In the lower extremity, resting posture develops as follows:

  • Hip - In adduction and extension
  • Knee - In extension
  • Ankle - In plantar flexion
  • Foot - In inversion

Within 1-38 days after stroke, clonus appears in ankle plantar flexors, and the onset of clasp-knife phenomenon occurs within 3-31 days.

The strength of the ankle dorsiflexors plays a large role in determining walking speed following stroke.[3]

Spasticity in the lower extremity decreases with increased volitional movement, but MSRs always remain increased, despite total recovery.

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Pattern of Recovery

Recovery of function in the UEs

Recovery of UE flexor synergy occurs as follows:

  • Shoulder flexion - 6-33 days
  • Elbow flexion - 1-6 days later
  • Finger and wrist flexion - 1-13 days later
  • Shoulder adduction/internal rotation

Clinically, flexor synergy can also present as follows:

  • Scapula retraction/elevation
  • Shoulder abduction (90°)/external rotation
  • Elbow flexion (acute angle)
  • Forearm supination (full range)

Recovery of UE extensor synergy occurs as follows:

  • Shoulder
  • Elbow
  • Wrist/finger extension

Clinically, extensor synergy presents as follows:

  • Scapula protraction
  • Humerus flexion/internal rotation
  • Elbow extension
  • Forearm pronation

In a study of 188 patients with stroke, Nijland et al found that assessment of finger extension and shoulder abduction within 72 hours after stroke can help to predict upper limb recovery. If, by the second day following stroke, patients in whom upper limb motor function was affected were capable of some voluntary extension of the fingers and some abduction of the hemiplegic shoulder, there was a 0.98 probability that they would regain some dexterity by 6 months.[4]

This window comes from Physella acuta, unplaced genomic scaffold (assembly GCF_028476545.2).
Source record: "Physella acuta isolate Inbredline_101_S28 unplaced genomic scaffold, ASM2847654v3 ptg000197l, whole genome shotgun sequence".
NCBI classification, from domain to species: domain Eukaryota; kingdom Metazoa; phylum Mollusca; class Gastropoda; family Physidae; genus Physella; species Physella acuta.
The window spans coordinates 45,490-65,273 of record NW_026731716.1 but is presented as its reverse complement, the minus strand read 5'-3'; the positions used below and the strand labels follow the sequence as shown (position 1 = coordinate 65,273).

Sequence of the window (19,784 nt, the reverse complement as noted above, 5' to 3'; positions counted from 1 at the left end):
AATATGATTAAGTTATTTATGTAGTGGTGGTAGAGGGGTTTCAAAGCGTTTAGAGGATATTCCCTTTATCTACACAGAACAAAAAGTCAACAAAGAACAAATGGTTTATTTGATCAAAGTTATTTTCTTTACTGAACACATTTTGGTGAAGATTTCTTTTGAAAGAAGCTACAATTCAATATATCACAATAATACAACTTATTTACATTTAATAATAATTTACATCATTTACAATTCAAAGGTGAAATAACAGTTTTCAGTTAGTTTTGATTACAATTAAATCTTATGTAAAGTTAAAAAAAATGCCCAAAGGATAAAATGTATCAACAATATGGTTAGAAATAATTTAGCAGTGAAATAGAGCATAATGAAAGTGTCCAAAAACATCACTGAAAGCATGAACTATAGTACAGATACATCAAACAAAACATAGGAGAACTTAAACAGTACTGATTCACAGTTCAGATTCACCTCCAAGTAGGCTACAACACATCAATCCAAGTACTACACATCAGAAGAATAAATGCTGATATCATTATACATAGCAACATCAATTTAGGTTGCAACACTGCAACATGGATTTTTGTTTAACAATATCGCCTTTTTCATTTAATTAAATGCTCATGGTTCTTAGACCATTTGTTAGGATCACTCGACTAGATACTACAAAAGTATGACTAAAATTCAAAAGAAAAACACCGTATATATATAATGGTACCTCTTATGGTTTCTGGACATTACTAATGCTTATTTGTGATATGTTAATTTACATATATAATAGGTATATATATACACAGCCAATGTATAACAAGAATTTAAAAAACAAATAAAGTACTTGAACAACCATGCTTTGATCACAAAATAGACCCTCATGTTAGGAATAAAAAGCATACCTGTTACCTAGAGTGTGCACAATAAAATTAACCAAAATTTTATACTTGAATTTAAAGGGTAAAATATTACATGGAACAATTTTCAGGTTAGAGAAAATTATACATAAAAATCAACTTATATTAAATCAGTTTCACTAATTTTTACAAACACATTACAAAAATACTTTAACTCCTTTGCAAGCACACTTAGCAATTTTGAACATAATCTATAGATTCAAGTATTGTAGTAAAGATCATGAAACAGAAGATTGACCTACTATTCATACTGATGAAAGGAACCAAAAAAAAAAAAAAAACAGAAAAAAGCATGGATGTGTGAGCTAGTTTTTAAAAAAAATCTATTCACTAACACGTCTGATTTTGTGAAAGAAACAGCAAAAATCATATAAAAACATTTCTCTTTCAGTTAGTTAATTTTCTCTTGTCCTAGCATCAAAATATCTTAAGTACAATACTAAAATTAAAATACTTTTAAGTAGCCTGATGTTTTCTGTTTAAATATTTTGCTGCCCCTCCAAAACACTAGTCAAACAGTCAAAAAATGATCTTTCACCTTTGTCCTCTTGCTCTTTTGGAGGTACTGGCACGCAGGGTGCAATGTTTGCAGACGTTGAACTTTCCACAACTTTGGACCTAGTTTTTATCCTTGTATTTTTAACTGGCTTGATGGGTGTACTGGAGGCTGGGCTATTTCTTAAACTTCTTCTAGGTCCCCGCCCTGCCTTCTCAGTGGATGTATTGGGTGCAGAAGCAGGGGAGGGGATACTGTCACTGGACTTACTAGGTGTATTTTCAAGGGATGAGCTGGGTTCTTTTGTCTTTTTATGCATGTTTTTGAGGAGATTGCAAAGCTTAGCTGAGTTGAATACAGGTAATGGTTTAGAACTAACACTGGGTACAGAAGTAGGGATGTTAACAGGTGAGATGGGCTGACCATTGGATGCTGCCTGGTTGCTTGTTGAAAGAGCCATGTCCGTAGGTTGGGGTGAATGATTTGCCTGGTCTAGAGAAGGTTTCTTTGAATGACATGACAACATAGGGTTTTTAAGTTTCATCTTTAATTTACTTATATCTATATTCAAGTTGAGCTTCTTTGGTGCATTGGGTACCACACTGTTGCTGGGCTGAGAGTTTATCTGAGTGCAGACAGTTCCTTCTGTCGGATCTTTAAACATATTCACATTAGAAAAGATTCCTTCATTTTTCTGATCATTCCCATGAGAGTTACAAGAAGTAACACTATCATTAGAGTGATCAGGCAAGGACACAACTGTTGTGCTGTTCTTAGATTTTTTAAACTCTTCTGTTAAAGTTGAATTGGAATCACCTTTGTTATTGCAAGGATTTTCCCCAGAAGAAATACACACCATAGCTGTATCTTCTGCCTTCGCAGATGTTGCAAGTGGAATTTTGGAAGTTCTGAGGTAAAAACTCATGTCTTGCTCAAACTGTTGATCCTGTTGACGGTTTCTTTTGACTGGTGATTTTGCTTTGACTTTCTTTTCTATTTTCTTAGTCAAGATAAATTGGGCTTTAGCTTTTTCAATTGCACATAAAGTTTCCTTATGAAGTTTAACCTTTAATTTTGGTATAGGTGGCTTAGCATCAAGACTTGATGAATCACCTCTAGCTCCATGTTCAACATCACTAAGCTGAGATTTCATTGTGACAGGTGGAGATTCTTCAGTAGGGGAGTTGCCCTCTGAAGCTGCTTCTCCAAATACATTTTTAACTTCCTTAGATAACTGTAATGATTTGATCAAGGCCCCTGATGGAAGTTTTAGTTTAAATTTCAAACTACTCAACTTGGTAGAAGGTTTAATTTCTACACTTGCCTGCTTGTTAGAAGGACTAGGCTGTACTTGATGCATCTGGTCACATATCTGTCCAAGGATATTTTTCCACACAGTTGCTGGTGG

Patients with no such voluntary movement on the second day, according to the study, had only a 0.25 probability of regaining dexterity by 6 months. Full recovery at 6 months was achieved in 60% of patients with some early finger extension.

Recovery of function in the LEs

Recovery of LE flexor synergy occurs as follows:

  • Hip flexion/adduction - 1-31 days
  • Knee flexion - 1-2 days later
  • Ankle/toe dorsiflexion - 25-90 days

LE extensor synergy is recovered first in hip/knee extension and then in ankle plantar flexion.

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PT Options in Stroke

Rehabilitation should include physical therapy (PT) that is directed at specific training of skills and at functional training.[5] Therapy should be given with sufficient intensity to promote skill acquisition. Major theories of rehabilitation training include the following:

  • Traditional therapy
  • Bobath concept: Neurodevelopmental training
  • Proprioceptive neuromuscular facilitation
  • Brunnstrom
  • Sensorimotor therapy: Rood approach
  • Motor relearning program: Carr approach
  • Constraint-induced movement therapy (CIMT)
  • Functional electrical stimulation (FES)
  • Electromyographic biofeedback (EMG-BF)
  • Robotic devices

Traditional therapy

This form of therapy employs range-of-motion (ROM), strengthening, mobilization, and compensatory techniques. The process of mental practice may also be used to improve the performance of certain activities.[6] This is when a patient mentally rehearses an action without physically performing the action. Current evidence is not clear on whether this practice, in conjunction with physical practice, actually improves motor capacity of the upper limb region. Further studies are required.

Bobath concept

According to the Bobath concept, probably the most commonly used approach, muscle patterns, not isolated movements, are utilized for motion. The theory states that persons with motor deficiencies following stroke are unable to direct nervous impulses to muscles in the different combinations used by persons with an intact central nervous system (CNS).

The therapy, therefore, is meant to suppress abnormal muscle patterns before normal patterns are introduced. Abnormal patterns are modified at proximal key points of control, such as the neck, spine, shoulder, and pelvis.

Proprioceptive neuromuscular facilitation

This form of therapy aims to stimulate nerve/muscle/sensory receptors to evoke response through manual stimuli to increase ease of movement and promote function.

Brunnstrom movement therapy

This therapy involves central facilitation using Twitchell's recovery. It aims to enhance specific synergies through the use of cutaneous/proprioceptive stimuli.

Sensorimotor therapy

This therapy uses cutaneous sensorimotor stimulation to modify muscle tone and voluntary activity.